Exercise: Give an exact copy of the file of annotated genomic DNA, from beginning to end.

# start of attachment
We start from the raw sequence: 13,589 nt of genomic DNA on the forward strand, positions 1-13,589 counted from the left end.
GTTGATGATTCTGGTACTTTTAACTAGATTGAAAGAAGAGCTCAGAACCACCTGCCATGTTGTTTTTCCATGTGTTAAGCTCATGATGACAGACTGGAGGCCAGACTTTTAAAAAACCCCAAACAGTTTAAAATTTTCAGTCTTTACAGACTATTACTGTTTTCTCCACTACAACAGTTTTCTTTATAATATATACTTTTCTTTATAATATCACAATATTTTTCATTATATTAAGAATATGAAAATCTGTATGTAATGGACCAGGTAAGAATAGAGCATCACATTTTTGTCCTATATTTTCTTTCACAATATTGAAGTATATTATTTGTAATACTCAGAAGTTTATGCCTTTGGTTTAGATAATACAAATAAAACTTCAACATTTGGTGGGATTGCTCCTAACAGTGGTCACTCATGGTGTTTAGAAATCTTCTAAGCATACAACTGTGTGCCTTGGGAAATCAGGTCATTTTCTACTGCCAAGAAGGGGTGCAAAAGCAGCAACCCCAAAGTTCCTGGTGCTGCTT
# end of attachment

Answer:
We start from the raw sequence: 13,589 nt of genomic DNA on the forward strand, positions 1-13,589 counted from the left end.
GTTGATGATTCTGGTACTTTTAACTAGATTGAAAGAAGAGCTCAGAACCACCTGCCATGTTGTTTTTCCATGTGTTAAGCTCATGATGACAGACTGGAGGCCAGACTTTTAAAAAACCCCAAACAGTTTAAAATTTTCAGTCTTTACAGACTATTACTGTTTTCTCCACTACAACAGTTTTCTTTATAATATATACTTTTCTTTATAATATCACAATATTTTTCATTATATTAAGAATATGAAAATCTGTATGTAATGGACCAGGTAAGAATAGAGCATCACATTTTTGTCCTATATTTTCTTTCACAATATTGAAGTATATTATTTGTAATACTCAGAAGTTTATGCCTTTGGTTTAGATAATACAAATAAAACTTCAACATTTGGTGGGATTGCTCCTAACAGTGGTCACTCATGGTGTTTAGAAATCTTCTAAGCATACAACTGTGTGCCTTGGGAAATCAGGTCATTTTCTACTGCCAAGAAGGGGTGCAAAAGCAGCAACCCCAAAGTTCCTGGTGCTGCTT